5. Take at least a moment to explain how Jesus could have gone completely unnoticed by all contemporary writers (especially those of the Dead Sea Scrolls, Philo, Pliny the Elder, and the various Roman Satirists) yet is described in the New Testament as an otherworldly larger-than-life divine figure who was spectacularly publicly active throughout the region.

The  NT epistles in fact indicate Jesus was unknown or unrecognized before 70. Later evidence is when we first hear of such a spectacularly public figure. This portrayal can be identified as an elaboration of OT narratives (e.g. Moses leading Israel). After 70 it would not have been a problem for verisimilitude to have set narrative events in the early 30s, especially among diffuse audiences throughout the Mediterranean. Even today false histories that supposedly happened within our generation are known to gain traction and believers.

6. Last, as validation, demonstrate your methods reliable by applying them to other well-known examples from history. For example, compare and contrast another historical figure with an ahistorical figure using your standards.

The same criteria — genre, testing hypotheses by asking what expectations each raises for other evidence, independent verification, the nature of oral and written transmission, and literary analysis — establish the historicity of other historical figures such as Tiro (Cicero’s slave), leave open to question other figures such as Honi the Circle Drawer, and dispute the historicity of persons such as Abraham and Moses.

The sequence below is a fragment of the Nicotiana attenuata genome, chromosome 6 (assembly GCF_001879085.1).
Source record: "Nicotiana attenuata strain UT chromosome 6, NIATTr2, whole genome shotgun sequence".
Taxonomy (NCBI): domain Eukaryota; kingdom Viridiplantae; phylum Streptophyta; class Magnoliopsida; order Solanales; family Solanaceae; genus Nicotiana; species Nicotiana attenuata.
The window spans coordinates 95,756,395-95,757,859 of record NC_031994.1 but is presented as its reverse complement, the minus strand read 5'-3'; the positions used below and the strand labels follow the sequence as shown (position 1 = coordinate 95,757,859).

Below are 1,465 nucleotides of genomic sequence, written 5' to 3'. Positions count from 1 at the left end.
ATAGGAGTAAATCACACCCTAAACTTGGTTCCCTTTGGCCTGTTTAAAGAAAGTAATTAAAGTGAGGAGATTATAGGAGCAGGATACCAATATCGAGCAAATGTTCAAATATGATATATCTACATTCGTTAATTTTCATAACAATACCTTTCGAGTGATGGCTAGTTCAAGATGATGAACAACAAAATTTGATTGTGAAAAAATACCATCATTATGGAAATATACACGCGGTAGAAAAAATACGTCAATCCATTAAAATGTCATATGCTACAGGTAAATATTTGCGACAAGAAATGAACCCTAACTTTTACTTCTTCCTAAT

Words: 509

(I admit I cheated a little in #6 by pointing to cases that I have in the past demonstrated how the methods establish historicity or raise doubts.)

None of this “disproves” that there was a historical Jesus. But it does render any such historical person irrelevant to the formation of Christianity until further evidence or research tells us otherwise.

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13 thoughts on “Taking Up Ben Goren’s Jesus Challenge”

  1. …was literary tool functioning as a symbol of spiritual Israel

    you remain of this idea even after reading Tom Dykstra’ Mark, Canonizer of Paul ?

    If I accept the idea that Mark was written in reaction to Paul’s death, the war of 70 CE ceases to be the principal cause of writing of a Gospel (meant as reaction and allegory to the destruction of Temple) ?

    1. you remain of this idea even after reading Tom Dykstra’ Mark, Canonizer of Paul ?

      Definitely. I do not discount the likelihood that Paul is also alluded to in Mark, however. Dykstra has persuaded me on that one. But the evidence for Mark being a response to the War (even though perhaps some years afterwards) is in my view far stronger than it being written as a response to Paul’s death.

      1. Hi Neil

        I’m fascinated by the relationship between Paul and Mark; after reading Carrier’s recent book “On the historicity of Jesus, why we might have reason to doubt”, I’ll be reading Dykstra’s book, but Giuseppe raises an interesting point – what forced Mark into action? It seems many motivations were already in place for a Euhemerisation in Paul’s day, based on his grief with the ‘superapostles’ in 2nd Cor 11:5 (meaning it was hard to maintain a dogma), Paul’s discussion of new converts being fed milk not meat in 1 Cor 3:2, (meaning there were already facts new converts were not let in on) and influences from the mystery religions already in place. This seems to be a plausible argument for a proto-Mark, minus the temple destruction references (including the women fleeing the tomb in terror), though of course I can’t prove this.